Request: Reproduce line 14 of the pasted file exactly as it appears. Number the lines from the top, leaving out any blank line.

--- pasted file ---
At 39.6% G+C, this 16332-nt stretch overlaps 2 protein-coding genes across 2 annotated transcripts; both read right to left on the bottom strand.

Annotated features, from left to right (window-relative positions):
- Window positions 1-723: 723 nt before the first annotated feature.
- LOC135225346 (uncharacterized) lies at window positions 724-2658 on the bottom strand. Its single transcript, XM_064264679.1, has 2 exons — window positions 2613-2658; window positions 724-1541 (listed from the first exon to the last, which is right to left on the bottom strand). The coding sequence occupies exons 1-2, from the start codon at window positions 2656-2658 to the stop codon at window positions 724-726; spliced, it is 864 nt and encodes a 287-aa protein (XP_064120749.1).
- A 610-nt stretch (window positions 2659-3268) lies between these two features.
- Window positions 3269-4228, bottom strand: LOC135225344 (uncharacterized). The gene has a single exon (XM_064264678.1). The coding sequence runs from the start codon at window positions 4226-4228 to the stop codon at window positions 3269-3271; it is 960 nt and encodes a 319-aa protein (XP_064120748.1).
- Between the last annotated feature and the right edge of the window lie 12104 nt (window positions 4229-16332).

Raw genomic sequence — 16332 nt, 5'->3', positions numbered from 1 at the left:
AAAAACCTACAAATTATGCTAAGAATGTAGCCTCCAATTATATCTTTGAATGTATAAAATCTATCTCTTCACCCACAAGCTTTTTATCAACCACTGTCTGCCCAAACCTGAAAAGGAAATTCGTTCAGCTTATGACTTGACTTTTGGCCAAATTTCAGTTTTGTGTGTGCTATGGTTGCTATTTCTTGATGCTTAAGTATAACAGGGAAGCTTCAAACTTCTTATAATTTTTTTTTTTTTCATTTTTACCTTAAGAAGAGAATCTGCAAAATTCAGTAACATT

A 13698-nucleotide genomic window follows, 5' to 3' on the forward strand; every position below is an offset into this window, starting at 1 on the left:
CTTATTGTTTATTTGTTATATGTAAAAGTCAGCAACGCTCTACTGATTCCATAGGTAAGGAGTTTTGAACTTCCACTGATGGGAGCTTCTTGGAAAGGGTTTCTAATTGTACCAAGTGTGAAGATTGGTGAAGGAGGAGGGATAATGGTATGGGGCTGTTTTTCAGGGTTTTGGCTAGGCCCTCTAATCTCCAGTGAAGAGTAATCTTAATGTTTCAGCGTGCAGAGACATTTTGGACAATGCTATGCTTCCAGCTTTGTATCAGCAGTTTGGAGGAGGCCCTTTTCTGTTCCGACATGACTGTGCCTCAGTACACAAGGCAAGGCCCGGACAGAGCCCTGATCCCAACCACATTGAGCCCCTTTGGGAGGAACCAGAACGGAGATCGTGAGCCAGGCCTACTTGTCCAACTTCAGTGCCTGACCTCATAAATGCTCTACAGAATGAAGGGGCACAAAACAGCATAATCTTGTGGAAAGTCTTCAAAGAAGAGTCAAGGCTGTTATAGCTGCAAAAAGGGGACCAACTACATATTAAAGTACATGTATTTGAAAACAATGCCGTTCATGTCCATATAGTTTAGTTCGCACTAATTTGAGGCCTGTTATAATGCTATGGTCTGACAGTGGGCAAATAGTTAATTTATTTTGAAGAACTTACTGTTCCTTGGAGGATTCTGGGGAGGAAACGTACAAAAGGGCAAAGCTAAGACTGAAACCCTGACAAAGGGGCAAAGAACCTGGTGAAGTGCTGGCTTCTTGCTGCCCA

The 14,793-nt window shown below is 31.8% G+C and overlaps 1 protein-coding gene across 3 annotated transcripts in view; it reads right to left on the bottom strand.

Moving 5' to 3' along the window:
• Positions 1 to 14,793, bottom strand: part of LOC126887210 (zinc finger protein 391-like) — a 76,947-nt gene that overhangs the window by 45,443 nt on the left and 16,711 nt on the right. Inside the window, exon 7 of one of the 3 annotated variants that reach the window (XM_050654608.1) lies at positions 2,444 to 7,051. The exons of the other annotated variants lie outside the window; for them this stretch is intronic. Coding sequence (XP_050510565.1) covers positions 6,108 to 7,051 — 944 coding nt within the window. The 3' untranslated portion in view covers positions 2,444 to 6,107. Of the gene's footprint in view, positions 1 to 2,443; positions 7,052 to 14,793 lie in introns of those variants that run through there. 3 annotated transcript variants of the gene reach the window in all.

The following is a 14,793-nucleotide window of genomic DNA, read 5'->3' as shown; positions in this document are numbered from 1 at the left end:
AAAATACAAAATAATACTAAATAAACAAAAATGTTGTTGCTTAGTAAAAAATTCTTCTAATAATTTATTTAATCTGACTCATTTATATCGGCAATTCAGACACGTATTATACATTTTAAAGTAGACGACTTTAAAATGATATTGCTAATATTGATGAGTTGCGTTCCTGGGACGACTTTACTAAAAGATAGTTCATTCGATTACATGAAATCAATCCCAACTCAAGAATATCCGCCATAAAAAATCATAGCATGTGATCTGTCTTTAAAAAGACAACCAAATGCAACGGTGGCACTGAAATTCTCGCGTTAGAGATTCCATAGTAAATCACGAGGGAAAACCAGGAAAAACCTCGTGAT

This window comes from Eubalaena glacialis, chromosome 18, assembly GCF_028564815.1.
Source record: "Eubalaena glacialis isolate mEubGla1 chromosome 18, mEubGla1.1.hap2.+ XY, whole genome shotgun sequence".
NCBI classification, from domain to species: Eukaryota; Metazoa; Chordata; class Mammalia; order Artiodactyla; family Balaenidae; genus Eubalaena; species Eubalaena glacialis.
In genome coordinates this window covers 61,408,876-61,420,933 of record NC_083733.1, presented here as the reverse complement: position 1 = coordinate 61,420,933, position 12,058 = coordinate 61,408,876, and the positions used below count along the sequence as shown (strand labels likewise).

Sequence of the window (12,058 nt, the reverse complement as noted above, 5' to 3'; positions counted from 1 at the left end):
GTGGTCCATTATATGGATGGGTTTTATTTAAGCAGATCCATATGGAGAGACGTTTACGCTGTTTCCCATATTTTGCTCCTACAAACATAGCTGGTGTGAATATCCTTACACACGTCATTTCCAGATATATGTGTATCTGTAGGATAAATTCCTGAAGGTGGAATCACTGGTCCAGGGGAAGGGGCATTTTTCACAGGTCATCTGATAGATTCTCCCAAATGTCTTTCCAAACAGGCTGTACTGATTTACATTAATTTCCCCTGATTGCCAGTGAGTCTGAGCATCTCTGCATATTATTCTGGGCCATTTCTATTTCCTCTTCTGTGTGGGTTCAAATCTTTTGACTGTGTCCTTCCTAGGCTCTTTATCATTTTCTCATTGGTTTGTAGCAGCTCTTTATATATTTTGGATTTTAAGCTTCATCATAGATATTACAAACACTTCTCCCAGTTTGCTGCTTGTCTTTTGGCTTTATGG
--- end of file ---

• Positions 1 to 14,793, bottom strand: part of LOC126887210 (zinc finger protein 391-like) — a 76,947-nt gene that overhangs the window by 45,443 nt on the left and 16,711 nt on the right. Inside the window, exon 7 of one of the 3 annotated variants that reach the window (XM_050654608.1) lies at positions 2,444 to 7,051. The exons of the other annotated variants lie outside the window; for them this stretch is intronic. Coding sequence (XP_050510565.1) covers positions 6,108 to 7,051 — 944 coding nt within the window. The 3' untranslated portion in view covers positions 2,444 to 6,107. Of the gene's footprint in view, positions 1 to 2,443; positions 7,052 to 14,793 lie in introns of those variants that run through there. 3 annotated transcript variants of the gene reach the window in all.